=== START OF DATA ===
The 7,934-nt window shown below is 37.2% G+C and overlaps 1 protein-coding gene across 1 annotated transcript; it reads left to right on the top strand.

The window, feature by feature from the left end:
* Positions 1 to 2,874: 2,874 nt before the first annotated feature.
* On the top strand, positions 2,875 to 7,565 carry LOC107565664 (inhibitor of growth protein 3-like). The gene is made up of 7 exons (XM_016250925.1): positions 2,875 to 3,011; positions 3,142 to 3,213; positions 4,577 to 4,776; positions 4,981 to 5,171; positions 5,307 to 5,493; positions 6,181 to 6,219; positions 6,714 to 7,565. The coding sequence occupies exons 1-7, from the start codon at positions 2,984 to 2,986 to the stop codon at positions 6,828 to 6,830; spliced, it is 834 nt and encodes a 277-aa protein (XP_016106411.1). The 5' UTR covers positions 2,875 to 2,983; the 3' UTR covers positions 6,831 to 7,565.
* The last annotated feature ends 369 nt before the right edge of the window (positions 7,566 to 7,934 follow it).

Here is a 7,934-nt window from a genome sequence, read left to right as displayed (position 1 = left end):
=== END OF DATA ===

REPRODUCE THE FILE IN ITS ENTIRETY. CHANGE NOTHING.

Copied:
The 7,934-nt window shown below is 37.2% G+C and overlaps 1 protein-coding gene across 1 annotated transcript; it reads left to right on the top strand.

The window, feature by feature from the left end:
* Positions 1 to 2,874: 2,874 nt before the first annotated feature.
* On the top strand, positions 2,875 to 7,565 carry LOC107565664 (inhibitor of growth protein 3-like). The gene is made up of 7 exons (XM_016250925.1): positions 2,875 to 3,011; positions 3,142 to 3,213; positions 4,577 to 4,776; positions 4,981 to 5,171; positions 5,307 to 5,493; positions 6,181 to 6,219; positions 6,714 to 7,565. The coding sequence occupies exons 1-7, from the start codon at positions 2,984 to 2,986 to the stop codon at positions 6,828 to 6,830; spliced, it is 834 nt and encodes a 277-aa protein (XP_016106411.1). The 5' UTR covers positions 2,875 to 2,983; the 3' UTR covers positions 6,831 to 7,565.
* The last annotated feature ends 369 nt before the right edge of the window (positions 7,566 to 7,934 follow it).

Here is a 7,934-nt window from a genome sequence, read left to right as displayed (position 1 = left end):